This week on the Sinica Podcast, Kaiser and Jeremy speak with Samm Sacks, Cybersecurity Policy and Chinese Digital Economy Fellow at New America, and Paul Triolo, Geotechnology Practice Head at the Eurasia Group. The two are among the best positioned to discuss the implications of the shocking arrest of Huawei CFO Mèng Wǎnzhōu 孟晚舟 in Vancouver on December 1. The discussion focuses primarily on technological and national security aspects of the clash between Washington and Beijing, how Meng’s arrest fits into that clash, and the realities of fragmentation in the global telecommunications industry.
What to listen for on this week’s Sinica Podcast:
19:53: China’s new Cybersecurity Law was a cause of concern for MNCs and tech specialists alike. Samm elaborates on specific actions taken by the Chinese government: “If you look at the enforcement actions that have been taken against that law so far, the vast majority of them are aimed at Chinese companies. Really, they haven’t implemented it as much on foreign companies…and there are things like content violations…domestic cybersecurity issues. I think a lot of these fears are being bundled up together and creating this larger tech fear.”
23:03: During a recent visit to Zhejiang University, Paul and Samm spoke with a professor who wrote a book on Huawei’s corporate culture and described it as such: “It’s kind of like a car going 60 miles an hour on the highway and changing a tire at the same time.”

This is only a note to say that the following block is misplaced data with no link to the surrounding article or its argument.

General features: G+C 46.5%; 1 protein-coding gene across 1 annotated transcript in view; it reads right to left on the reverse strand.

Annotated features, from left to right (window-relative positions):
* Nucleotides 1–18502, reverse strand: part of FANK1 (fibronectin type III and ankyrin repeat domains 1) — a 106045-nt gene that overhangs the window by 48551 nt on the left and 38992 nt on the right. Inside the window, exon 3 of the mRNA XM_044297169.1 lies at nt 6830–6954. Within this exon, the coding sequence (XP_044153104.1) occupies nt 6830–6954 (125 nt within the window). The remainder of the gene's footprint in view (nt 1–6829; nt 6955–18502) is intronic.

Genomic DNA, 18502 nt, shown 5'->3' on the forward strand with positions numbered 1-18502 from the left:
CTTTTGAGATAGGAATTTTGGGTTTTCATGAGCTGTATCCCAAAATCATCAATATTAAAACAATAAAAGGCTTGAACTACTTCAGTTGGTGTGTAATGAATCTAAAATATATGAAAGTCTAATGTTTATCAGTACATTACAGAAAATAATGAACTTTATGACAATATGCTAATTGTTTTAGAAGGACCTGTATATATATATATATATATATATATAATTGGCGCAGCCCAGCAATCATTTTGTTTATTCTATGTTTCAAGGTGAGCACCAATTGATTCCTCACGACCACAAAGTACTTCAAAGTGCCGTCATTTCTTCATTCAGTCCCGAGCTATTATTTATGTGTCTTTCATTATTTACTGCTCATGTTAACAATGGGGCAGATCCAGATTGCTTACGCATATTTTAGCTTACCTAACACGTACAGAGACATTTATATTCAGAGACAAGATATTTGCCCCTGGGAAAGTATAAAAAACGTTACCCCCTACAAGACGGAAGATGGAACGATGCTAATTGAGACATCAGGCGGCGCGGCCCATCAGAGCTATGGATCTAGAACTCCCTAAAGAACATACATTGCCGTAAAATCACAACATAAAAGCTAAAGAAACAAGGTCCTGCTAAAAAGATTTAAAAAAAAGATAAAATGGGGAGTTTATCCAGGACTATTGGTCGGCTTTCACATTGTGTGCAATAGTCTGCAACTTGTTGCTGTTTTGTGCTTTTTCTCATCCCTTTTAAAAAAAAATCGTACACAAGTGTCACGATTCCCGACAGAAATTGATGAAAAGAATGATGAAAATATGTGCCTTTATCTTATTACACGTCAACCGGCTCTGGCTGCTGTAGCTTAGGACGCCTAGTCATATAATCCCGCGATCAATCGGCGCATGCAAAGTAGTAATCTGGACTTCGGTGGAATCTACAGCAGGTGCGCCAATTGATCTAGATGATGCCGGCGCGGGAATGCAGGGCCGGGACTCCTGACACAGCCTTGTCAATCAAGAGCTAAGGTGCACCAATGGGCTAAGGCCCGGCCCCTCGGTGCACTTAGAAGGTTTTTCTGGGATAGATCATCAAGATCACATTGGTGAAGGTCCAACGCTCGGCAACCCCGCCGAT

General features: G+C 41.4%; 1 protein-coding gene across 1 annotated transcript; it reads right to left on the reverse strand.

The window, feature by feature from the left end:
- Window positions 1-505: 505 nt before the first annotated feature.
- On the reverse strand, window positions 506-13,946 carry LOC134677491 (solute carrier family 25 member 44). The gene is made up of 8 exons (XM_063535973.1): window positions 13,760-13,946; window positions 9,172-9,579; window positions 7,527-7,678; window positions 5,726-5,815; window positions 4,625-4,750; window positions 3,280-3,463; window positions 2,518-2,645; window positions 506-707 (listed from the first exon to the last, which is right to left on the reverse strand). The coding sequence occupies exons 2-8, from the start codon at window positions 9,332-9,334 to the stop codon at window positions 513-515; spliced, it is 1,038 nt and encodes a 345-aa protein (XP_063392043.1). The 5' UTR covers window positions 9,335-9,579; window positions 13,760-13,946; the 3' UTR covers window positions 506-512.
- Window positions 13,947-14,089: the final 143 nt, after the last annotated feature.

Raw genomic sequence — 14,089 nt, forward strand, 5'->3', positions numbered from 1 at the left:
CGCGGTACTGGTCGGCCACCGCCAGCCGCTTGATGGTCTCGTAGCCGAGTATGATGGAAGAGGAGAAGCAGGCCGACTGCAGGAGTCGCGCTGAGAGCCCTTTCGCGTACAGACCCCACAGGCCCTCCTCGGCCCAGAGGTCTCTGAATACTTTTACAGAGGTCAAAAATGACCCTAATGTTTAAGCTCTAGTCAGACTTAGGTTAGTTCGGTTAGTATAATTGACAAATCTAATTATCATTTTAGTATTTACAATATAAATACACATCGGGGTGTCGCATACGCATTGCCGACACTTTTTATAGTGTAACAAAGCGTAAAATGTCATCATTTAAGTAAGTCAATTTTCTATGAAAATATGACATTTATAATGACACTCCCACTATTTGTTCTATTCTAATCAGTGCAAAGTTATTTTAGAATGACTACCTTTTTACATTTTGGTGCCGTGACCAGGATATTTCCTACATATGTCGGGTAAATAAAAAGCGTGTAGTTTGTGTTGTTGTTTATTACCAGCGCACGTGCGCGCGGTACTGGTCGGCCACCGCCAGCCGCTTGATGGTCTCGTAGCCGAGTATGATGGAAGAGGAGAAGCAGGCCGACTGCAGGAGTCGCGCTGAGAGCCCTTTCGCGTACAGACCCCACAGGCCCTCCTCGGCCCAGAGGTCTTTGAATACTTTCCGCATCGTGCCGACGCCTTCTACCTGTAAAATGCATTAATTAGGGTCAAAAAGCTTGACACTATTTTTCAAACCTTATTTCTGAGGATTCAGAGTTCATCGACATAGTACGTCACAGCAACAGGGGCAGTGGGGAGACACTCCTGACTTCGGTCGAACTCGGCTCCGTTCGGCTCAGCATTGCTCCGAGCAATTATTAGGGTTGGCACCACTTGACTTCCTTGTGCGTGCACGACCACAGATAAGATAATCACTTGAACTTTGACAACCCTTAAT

28:13: The extent to which Huawei can push back against the government and the degree to which Beijing is able to strong-arm private companies under China’s Internet Security Law remain largely opaque. However, gaining the trust of the international community has proved to be a steep uphill battle for Huawei: “Huawei is a global company, operating in 170 countries. If it became clear that Huawei was simply an arm of the Chinese government and was doing Beijing’s bidding at every turn, it wouldn’t be able to operate as a global company. The problem here is that the company is forced to prove a negative.”
38:27: Paul speaks about the globalization of supply chains: “…the problem is, for 30 years, companies have been told, ‘Optimize your supply chains and go to places like China,’ where there has been cheaper labor. But now it’s really more about skilled labor, not about cheaper labor — it’s about skilled engineers. Foxconn can build a facility to build iPhones in Zhejiang and easily find 30,000 engineers to staff it up, but when it goes to Wisconsin, it has a lot of problems.”
Listen now to: Huawei and the tech cold war